When I was much younger I kept moving up the line to bigger and heavier loads. It did allow me to make shots I no longer attempt. To shoot ammunition that is too punishing for me to handle is no longer an enjoyable option.
    If you are thinking about changing the type of ammunition you shoot keep this in mind. “Because it used to work, is not a sensible reason to keep doing something.” Seth Godin, 2013. If you are not able to hit birds better than 50% of the time then something needs to change. Finding out what your mistakes are will be rewarding.

    When making a choice about length of barrel it depends on the type of shooting that will be done. I have not found the length of barrel to be important for providing killing power. That is the job of the choke, the powder, the structure of the wad, the size of the shot and the weight of the pellet. The only reason I have ever found useful for using a long barrel on a shotgun is because it helps me to point the gun in the right direction when shooting at long ranges. When I used a full choke, 32 inch barrel on my Ithaca 10 ga. to shoot special hand loads with lead T shot I could consistently kill geese at 70+ yards. I have given up that kind of shooting. Long distance pass shooting is still possible if one wants to use heavy nontoxic pellets or make special hand loads. It can be very productive at times, but it is much less enjoyable for me than watching birds work into the decoys. I figure if I have to think about allowing for drop because the shot is so long then the target is too far away.

    I find a short barrel with an open choke to be most productive for me. Short guns are easier to transport in the car, easier to carry into the field and fit in a pit or blind better than a long gun. Short guns are much easier to shoot from a lay-down blind and allow for quicker swings to the second shot. It is easy to make a mistake and point the short barrel in the wrong direction so I must concentrate on each shot. An open choke makes up for some errors that cause the gun to be pointed in the wrong direction, but not much. I have hunting partners who like long barrels with tight chokes and they shoot very well in all of the situations we hunt together. Selecting a gun that provides confidence and fits a person’s shooting style is essential to being able shoot well consistently.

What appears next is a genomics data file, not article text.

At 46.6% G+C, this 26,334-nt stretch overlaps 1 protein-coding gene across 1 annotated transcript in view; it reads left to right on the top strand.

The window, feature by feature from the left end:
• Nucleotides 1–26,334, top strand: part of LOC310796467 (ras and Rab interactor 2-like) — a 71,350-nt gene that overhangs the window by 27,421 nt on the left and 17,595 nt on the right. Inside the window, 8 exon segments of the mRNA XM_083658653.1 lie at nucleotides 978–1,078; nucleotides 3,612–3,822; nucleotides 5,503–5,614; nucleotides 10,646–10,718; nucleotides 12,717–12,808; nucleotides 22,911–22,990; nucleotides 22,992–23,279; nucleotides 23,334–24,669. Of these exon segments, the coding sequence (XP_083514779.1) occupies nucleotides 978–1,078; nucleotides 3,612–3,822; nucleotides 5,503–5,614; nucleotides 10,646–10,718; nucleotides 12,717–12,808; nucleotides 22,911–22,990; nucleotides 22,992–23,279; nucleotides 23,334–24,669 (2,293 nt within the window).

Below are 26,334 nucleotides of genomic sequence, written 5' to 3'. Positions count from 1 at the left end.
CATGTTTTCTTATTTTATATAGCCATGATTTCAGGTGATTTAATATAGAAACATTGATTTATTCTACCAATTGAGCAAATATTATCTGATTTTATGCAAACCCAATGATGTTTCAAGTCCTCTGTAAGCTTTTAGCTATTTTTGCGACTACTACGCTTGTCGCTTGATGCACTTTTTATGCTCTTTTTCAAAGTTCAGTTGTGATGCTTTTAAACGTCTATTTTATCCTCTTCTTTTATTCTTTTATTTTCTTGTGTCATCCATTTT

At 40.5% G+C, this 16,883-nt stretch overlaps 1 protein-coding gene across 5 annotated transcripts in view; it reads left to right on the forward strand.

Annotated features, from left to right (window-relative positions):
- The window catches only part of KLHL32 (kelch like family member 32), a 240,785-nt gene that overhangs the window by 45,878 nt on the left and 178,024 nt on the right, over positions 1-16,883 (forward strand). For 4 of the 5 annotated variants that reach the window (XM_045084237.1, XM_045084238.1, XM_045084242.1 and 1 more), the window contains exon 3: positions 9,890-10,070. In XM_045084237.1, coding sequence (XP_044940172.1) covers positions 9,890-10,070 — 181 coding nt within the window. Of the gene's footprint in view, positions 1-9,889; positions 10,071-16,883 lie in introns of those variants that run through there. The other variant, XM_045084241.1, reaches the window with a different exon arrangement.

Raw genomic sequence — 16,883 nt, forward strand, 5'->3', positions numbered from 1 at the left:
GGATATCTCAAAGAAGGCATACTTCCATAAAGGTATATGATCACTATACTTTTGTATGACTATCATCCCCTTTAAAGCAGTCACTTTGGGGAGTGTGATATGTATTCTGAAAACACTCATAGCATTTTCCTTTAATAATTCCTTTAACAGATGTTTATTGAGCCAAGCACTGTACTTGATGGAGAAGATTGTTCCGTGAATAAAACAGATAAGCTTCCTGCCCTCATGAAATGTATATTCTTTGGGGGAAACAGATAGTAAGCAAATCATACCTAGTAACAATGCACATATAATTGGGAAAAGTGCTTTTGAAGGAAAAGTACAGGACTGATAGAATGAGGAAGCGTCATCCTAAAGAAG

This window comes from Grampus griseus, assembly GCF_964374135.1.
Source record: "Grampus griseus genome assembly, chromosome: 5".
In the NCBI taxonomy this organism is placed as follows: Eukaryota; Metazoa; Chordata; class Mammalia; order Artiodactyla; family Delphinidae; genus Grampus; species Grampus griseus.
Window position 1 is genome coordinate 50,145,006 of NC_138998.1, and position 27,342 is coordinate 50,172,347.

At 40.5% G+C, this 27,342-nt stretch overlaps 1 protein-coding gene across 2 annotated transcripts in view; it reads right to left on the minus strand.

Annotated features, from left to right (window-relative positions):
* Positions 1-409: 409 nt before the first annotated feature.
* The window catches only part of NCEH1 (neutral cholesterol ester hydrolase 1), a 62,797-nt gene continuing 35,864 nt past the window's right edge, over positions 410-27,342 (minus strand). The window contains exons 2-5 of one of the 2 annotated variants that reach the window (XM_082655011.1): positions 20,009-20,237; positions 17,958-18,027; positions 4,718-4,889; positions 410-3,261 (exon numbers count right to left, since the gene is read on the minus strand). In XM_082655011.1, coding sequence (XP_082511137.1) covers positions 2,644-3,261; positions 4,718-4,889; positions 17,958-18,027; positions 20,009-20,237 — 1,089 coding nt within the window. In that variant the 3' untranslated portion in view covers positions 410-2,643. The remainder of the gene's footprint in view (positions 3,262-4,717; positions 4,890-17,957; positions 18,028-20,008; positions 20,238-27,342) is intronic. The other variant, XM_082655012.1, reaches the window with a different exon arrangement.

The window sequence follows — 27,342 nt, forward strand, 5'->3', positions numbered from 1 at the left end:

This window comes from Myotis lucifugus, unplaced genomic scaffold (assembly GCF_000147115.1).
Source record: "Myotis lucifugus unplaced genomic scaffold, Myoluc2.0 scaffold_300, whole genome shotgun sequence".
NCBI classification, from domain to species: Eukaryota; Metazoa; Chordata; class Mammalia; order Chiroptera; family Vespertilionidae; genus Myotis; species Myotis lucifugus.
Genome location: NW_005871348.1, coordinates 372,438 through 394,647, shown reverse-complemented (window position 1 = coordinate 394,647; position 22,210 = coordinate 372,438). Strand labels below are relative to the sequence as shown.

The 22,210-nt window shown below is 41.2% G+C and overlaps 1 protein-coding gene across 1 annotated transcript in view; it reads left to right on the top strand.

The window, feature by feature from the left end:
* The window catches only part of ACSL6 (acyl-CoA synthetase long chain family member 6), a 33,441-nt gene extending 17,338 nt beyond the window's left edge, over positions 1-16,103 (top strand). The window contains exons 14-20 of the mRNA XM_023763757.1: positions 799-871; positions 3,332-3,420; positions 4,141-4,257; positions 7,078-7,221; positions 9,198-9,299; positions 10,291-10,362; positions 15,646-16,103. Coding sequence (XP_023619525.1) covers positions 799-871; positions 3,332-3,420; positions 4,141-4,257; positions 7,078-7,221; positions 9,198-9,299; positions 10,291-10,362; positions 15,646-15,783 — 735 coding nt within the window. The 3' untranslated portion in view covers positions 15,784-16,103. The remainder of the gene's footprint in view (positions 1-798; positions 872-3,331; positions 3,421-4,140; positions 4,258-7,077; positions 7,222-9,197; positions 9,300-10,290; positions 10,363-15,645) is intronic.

BODY POSITION 7 of 16
    A large part of a shot selection starts from body position in the blind. When I was younger I could lie on my back and get up to shoot with ease. For years I used a piece of burlap and local weeds to cover myself in plowed dirt fields. I always thought it was normal to be able to let birds fly into the decoys and to then be able to sit up and shoot before they could get away. Today that is not true. Old men need more time. To shoot consistently today I need to at least be in a lay-down blind to have enough time to rise, get the gun pointed in the right direction and pull the trigger. It is better for me if I can start from a kneeling or sitting position. It is always best to start from a standing position, but that opportunity is seldom available unless shooting from a large blind or a good pit. It is always best to shoot when your feet are in the right position while standing on level ground. [If possible make sure you are standing in a good position before the dogs flush the bird.] Many shooters can shoot the ideal score of 25 out of 25 on a trap range, but they start from a standing position with both feet on a hard level surface. I doubt many could shoot that score if they had to start from lying on their back. When preparing the blind make sure your feet will be level when you stand to shoot. Design the blind so you will be able to swing the gun without interference. Think about being balanced well enough so you can take the recoil and still be able to properly make an accurate second or third shot.